What plants are affected?
Green snail has a wide host range, including mostly leafy vegetables, cereal crops, pasture grasses and native plants.
What do I look for?
Green snails have an olive-green to light brown shell without any banding, and are about 15–25 millimetres in diameter. The body is light creamy yellow and up to 55 millimetres when extended.
Green snails do not appear to be restricted to any particular soil or vegetation type. They tend to be ground dwelling and thrive in open grasslands. They can also inhabit areas of natural bush.
During the dry summer months (November–March) the snails burrow underground and lie in a dormant state. Following autumn and winter rains the snails become active, with eggs laid in the soil from May–August and young snails appearing in early winter.
The green snail is intermediate in size between the common garden snail and white Italian snail.
What damage can this pest cause?
The damage caused by green snail is similar to that of the common garden snail – young snails feeding on surfaces of leaves often only penetrate shallowly leaving a 'windowpane effect’, while older snails eat holes in the leaves and may reduce them to veins only. During their underground summer dormancy, snails do not pose a risk to crops.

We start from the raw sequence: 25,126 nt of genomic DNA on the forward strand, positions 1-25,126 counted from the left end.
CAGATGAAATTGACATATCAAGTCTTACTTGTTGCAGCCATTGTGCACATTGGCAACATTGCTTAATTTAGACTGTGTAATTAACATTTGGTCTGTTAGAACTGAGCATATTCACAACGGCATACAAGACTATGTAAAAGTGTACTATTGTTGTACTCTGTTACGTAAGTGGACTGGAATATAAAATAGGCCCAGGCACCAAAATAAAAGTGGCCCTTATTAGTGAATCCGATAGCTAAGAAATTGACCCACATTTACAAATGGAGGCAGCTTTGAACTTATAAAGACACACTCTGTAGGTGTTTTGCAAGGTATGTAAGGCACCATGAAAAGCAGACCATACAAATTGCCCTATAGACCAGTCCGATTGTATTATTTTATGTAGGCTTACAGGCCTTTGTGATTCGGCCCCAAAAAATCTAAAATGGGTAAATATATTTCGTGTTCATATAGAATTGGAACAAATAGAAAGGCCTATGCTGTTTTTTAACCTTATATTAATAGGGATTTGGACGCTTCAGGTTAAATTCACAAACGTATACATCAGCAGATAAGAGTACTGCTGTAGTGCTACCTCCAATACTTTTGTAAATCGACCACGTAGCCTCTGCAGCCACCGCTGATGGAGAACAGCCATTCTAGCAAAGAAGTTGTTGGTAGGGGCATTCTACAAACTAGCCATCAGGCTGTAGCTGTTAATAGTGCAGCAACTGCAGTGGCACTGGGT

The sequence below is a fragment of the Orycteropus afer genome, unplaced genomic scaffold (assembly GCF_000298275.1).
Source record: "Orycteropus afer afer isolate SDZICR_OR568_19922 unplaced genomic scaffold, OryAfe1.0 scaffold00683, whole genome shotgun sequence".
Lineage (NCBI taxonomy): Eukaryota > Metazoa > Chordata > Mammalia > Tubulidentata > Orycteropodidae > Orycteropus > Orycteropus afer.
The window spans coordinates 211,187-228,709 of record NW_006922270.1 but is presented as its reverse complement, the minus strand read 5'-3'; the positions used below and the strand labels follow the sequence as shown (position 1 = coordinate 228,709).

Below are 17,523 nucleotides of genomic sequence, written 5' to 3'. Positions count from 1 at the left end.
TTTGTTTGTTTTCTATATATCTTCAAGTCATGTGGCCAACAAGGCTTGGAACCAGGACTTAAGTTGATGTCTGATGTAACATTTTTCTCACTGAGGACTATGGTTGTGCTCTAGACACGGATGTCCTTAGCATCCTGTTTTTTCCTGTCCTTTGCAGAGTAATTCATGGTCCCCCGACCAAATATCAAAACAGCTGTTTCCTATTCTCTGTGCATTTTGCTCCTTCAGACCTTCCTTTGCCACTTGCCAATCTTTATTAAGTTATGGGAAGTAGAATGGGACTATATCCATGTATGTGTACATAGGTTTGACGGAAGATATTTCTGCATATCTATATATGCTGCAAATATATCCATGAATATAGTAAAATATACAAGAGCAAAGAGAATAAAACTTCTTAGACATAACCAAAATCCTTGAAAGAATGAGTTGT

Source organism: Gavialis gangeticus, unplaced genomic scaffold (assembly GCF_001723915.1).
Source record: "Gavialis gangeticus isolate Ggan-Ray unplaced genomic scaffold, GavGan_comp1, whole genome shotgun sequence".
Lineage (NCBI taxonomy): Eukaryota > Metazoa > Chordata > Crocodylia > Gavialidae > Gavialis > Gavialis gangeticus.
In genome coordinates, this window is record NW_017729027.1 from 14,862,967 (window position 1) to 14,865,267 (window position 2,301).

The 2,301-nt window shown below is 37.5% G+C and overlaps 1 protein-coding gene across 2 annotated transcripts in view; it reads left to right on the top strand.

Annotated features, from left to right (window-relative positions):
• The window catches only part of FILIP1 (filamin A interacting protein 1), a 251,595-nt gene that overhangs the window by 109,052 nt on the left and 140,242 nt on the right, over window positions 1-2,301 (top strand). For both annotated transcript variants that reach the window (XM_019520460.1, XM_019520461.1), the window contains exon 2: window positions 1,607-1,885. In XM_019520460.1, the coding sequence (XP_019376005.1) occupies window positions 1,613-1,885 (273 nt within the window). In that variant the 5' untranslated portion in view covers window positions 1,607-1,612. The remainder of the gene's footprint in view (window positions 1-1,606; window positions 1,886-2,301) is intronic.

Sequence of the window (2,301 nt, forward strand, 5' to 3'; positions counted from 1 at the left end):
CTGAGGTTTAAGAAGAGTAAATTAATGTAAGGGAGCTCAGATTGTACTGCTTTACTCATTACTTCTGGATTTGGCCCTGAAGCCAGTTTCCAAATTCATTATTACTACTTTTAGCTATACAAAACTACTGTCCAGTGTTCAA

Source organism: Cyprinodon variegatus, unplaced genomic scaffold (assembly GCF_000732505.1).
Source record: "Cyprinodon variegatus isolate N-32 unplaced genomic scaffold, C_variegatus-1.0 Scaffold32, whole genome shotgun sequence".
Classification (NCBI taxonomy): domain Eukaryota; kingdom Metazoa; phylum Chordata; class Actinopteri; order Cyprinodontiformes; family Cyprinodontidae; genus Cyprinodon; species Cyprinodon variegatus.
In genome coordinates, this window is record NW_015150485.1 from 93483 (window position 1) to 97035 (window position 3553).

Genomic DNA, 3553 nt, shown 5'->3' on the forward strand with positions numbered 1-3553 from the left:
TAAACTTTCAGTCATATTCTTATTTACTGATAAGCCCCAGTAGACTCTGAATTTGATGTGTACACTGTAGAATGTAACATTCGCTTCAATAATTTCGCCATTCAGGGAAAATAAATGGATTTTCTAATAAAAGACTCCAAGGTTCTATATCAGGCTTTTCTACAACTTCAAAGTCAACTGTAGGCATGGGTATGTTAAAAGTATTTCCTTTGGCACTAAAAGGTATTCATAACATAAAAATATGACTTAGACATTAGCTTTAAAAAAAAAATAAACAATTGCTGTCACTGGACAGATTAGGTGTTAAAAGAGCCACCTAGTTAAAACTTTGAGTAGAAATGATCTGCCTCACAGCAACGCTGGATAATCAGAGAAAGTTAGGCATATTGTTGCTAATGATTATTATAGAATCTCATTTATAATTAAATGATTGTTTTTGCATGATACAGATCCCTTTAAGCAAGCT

What do I do if I find it?
Green snail, Cornu apertus (Born, 1778) is a declared organism for Western Australia. It is important that suspect infestations are reported. Early detection and reporting of this pest will help protect Western Australian horticultural and agricultural industries.
If you suspect green snail, please contact the Pest and Disease Information Service (PaDIS) on 1800 084 881 or go to the DAFWA MyPestGuide web pages to download the free MyPestGuide reporter app, or make a MyPestGuide online report.